Monthly Archives: November 2014

Golden Gate Bridge from the Marin Headlands, San Francisco, CA

This image of the iconic Golden Gate Bridge is taken from a popular tourist viewing area on the north side of the narrows, an area called the Marin Headlands.

Selithco True Color From Ektachrome, Published by E. F. Clements, San Francisco, Calif.

The description states:


The longest and highest single-span suspension bridge in the world, the Golden Gate Bridge measures 4,200 feet between the two towers and 8,940 feet overall and its towers rise 746 feet above high tide. Completed in 1937 at a cost of $35,000,000, it connects San Francisco with Marin County and the Redwood Empire.

–The bridge is no longer the longest in the world, having been surpassed decades ago by several bridges elsewhere in the United States and the world. This card was used and is dated 26 June 1955.

Bay Bridge at Sunset, San Francisco, CA

This image of the San Francisco – Oakland Bay Bridge, taken at sunset, gives an indication of the double-decked structure of the bridge. All the cars visible in the picture are headed in the same direction. Cars heading towards San Francisco are in the box truss section below the upper deck.

Mirro-Chrome by H. S. Crocker Co., Inc.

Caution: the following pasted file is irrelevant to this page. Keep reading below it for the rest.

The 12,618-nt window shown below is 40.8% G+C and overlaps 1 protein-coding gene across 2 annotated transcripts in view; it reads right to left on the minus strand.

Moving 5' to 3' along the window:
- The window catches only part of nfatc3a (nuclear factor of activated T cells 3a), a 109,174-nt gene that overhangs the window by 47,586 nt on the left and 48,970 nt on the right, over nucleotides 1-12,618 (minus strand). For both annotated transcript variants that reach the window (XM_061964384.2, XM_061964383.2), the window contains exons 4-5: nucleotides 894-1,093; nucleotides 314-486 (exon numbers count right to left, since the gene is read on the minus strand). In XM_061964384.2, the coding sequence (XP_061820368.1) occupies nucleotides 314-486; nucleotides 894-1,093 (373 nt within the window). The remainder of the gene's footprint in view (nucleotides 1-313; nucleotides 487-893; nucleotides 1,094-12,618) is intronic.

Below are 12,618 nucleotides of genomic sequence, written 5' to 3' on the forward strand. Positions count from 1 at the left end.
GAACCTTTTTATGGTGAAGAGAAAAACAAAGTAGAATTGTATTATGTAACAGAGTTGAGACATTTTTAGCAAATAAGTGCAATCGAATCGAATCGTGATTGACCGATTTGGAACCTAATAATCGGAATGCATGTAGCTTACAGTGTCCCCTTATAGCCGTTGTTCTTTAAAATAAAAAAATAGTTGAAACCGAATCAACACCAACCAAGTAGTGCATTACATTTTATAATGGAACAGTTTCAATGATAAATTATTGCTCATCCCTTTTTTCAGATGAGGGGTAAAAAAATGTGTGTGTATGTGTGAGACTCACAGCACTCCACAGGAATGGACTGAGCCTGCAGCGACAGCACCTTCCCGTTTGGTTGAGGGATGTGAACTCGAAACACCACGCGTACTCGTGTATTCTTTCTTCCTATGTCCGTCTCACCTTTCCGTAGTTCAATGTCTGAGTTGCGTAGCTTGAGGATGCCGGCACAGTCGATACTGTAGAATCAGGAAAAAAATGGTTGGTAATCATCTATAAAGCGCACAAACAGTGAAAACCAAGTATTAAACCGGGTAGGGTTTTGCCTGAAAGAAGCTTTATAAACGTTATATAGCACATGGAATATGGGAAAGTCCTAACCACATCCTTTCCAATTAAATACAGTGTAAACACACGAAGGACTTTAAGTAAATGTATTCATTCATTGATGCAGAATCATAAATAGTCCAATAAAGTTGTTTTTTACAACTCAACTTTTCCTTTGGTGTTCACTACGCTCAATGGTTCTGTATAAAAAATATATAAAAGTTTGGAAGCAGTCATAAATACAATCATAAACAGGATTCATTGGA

The description states:


The San Francisco-Oakland Bay Bridge is beautifully silhouetted, looking west from Yerba Buena island as the sun sets behind San Francisco, the city by the Golden Gate.

–The style of cars present on the bridge indicate this card dates to the 1950s.

Bay Bridge Illuminated, San Francisco, CA

This image is very similar in location and angle to the previous posting, showing the same section of the San Francisco – Oakland Bay Bridge illuminated at sunset.

Color by Mike Roberts, Berkeley, Calif. 94710

The description states:


Silhouetted against the western sky is cosmopolitain San Francisco and the beautiful San Francisco – Oakland Bay Bridge with millions of twilling lights gleaming in the distance. This great bridge is the longest in the world.

–This view, from Yerba Buena Island, is not normally available to tourists. This card likely dates to the 1960s